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Mugabe attacks 'Western media' at Geneva summit

Zimbabwe's President Robert Mugabe arrives in Geneva on Tuesday.
Zimbabwe's President, Robert Mugabe, upon his arrival to Geneva Airport, Tuesday.

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GENEVA, Switzerland (Reuters) -- Zimbabwean President Robert Mugabe launched a virulent attack on Western media Wednesday at a world summit on making better use of information technology such as the Internet to help poorer nations.

In his first foreign excursion since quitting the 54-nation Commonwealth, Mugabe railed against new technologies, saying they were used for espionage and to weaken the Third World in the face of "a dangerous imperial world order led by warrior states and kingdoms."

"Beneath the rhetoric of free press and transparency is the iniquity of hegemony. The quest for an information society should not be at the expense of building a sovereign national society," he said in a scathing address.

Mugabe, who shut Zimbabwe's only major independent newspaper in September, withdrew from the Commonwealth during the weekend after the group of mostly former British colonies renewed a suspension imposed over Zimbabwe's human rights record.

Other developing country leaders at the summit took the opportunity to urge rich states to do more to help them boost the use of technologies such as the Worldwide Web and mobile phones as a springboard to economic growth.

"From trade to telemedicine, from education to environmental protection, we have in our hands, on our desktops and in the skies above, the ability to improve standards of living for millions upon millions of people," U.N. Secretary-General Kofi Annan said at the opening ceremony.

Roughly 90 percent of the world population has no access to the Internet, depriving them of a 21st century resource and spurring a "digital divide" between rich and poor.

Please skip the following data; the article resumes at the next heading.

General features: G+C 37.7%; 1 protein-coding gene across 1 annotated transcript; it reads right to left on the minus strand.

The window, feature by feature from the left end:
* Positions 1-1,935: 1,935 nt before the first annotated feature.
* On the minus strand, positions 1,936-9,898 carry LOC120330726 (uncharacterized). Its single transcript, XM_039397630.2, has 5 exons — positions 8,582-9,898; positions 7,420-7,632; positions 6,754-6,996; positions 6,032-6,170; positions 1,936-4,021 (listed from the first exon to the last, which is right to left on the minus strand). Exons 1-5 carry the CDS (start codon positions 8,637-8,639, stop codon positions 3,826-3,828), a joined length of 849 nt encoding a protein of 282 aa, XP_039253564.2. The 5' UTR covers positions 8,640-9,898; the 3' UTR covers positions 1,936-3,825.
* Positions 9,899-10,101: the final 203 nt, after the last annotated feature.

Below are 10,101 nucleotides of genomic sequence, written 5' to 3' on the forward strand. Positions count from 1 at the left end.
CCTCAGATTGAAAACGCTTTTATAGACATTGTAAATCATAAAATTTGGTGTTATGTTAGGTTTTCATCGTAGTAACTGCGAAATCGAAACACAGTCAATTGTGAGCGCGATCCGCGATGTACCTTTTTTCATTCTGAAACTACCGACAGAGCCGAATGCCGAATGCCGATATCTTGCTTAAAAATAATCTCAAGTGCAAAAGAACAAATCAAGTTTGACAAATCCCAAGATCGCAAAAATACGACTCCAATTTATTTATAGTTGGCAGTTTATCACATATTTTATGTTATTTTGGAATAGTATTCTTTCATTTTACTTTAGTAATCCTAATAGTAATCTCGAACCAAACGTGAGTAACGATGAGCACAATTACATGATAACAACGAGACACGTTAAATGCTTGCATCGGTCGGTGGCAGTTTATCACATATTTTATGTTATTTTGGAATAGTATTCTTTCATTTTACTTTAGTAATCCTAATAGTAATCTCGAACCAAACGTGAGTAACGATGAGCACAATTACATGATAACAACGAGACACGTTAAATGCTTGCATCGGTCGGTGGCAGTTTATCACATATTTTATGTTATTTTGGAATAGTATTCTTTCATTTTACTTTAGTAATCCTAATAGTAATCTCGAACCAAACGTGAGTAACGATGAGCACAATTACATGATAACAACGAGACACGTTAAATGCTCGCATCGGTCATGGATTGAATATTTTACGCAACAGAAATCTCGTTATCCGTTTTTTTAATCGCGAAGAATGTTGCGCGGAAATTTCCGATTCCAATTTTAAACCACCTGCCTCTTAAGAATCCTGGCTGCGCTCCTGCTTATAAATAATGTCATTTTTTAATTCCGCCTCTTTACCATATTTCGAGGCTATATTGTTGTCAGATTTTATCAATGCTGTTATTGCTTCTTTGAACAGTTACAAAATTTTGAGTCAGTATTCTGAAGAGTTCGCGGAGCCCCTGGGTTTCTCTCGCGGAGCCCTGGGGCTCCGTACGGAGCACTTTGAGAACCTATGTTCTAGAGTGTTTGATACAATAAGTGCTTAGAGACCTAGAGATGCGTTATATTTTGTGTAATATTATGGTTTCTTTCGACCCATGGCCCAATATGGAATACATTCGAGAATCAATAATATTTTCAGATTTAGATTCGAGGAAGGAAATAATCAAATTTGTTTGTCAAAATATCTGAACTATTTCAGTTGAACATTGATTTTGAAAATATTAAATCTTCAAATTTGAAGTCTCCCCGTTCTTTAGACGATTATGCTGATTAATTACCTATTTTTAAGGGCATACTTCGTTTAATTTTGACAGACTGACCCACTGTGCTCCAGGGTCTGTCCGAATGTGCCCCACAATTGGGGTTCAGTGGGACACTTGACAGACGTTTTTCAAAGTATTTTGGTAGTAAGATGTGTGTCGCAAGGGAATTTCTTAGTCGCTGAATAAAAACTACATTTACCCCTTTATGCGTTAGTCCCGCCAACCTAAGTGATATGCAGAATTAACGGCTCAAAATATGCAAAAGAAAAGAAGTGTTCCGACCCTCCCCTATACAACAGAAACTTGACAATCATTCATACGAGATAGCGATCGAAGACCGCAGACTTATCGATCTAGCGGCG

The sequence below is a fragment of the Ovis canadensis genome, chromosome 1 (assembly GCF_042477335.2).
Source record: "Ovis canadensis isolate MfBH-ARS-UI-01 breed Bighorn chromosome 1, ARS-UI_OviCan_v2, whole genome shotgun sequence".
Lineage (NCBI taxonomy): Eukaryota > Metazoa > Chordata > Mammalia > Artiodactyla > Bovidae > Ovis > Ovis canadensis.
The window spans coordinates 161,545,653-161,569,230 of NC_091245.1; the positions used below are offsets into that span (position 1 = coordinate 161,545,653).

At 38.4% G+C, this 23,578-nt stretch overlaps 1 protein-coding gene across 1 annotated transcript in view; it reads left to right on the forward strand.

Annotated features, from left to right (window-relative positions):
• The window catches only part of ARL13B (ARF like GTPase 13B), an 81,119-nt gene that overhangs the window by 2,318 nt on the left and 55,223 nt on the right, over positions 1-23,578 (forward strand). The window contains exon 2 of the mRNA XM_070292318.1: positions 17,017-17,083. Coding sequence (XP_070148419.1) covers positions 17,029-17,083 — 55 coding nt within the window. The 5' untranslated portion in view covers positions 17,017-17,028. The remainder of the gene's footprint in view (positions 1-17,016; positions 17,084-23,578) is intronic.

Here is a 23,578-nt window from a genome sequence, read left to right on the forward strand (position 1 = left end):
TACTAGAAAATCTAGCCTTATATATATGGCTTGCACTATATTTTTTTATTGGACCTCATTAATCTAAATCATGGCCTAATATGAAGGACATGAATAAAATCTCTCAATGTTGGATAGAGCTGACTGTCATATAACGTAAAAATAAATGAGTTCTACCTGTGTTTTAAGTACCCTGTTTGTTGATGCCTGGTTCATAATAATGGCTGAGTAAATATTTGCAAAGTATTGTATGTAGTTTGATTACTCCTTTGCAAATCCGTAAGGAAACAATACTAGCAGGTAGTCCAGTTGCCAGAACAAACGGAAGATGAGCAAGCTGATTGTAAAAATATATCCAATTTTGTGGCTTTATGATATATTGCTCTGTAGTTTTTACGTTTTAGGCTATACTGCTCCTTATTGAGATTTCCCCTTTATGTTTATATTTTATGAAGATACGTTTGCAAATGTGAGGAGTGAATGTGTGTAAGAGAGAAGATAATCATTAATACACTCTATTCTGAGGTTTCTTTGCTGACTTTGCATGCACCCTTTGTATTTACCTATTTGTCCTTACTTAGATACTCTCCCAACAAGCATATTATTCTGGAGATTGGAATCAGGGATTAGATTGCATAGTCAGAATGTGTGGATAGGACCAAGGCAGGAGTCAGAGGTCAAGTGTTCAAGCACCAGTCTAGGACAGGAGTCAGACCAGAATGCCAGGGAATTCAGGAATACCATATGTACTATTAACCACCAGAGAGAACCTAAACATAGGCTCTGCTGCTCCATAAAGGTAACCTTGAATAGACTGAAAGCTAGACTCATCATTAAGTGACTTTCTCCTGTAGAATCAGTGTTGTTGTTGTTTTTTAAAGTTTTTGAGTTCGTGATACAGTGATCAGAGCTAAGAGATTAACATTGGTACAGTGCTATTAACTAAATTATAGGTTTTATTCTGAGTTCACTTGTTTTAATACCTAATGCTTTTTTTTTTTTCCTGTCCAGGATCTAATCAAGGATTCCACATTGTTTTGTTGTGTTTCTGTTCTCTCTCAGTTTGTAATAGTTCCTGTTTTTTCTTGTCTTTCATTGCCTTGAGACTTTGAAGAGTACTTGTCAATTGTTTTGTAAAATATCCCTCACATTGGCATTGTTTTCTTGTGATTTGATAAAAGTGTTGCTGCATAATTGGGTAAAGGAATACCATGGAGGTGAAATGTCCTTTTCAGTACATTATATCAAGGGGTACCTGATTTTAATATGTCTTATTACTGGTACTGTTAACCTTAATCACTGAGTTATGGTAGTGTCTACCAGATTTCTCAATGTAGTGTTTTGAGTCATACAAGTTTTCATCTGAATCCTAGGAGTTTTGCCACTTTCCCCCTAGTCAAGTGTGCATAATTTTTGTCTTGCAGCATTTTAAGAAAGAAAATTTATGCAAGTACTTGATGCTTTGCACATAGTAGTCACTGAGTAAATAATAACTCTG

Digital Solidarity Fund

Poorer countries, particularly from Africa, had been pressing for the launch of a "Digital Solidarity Fund" to help finance the infrastructure they say is needed to close the gap.

But the idea was opposed by richer countries and the summit declaration -- to be approved formally at the close Friday -- merely commits states to concluding a study on the issue before a second summit due to be held in Tunis in 2005.

Summit topics ranged from how to battle spam to whether administration of the Worldwide Web should be put under international control.

The latter idea, backed by Brazil and other developing countries but also opposed by the richer states, was also effectively put on hold after negotiators agreed to set up a committee to review Internet management.

The three-day meeting, sponsored by the United Nations, has drawn officials from 175 countries, but few of the 60 heads of state or government attending come from Europe or North America.

The role of the Internet in distributing news and views has focused attention on press freedom and the fact that many of the governments present, including Zimbabwe's, have been accused of hobbling the media and restricting access to the Web.

Activists are particularly incensed that the second phase of the summit in 2005 is due to be held in Tunisia, whose government is regularly accused of repressing press freedom.

Copyright 2003 Reuters. All rights reserved. This material may not be published, broadcast, rewritten, or redistributed.

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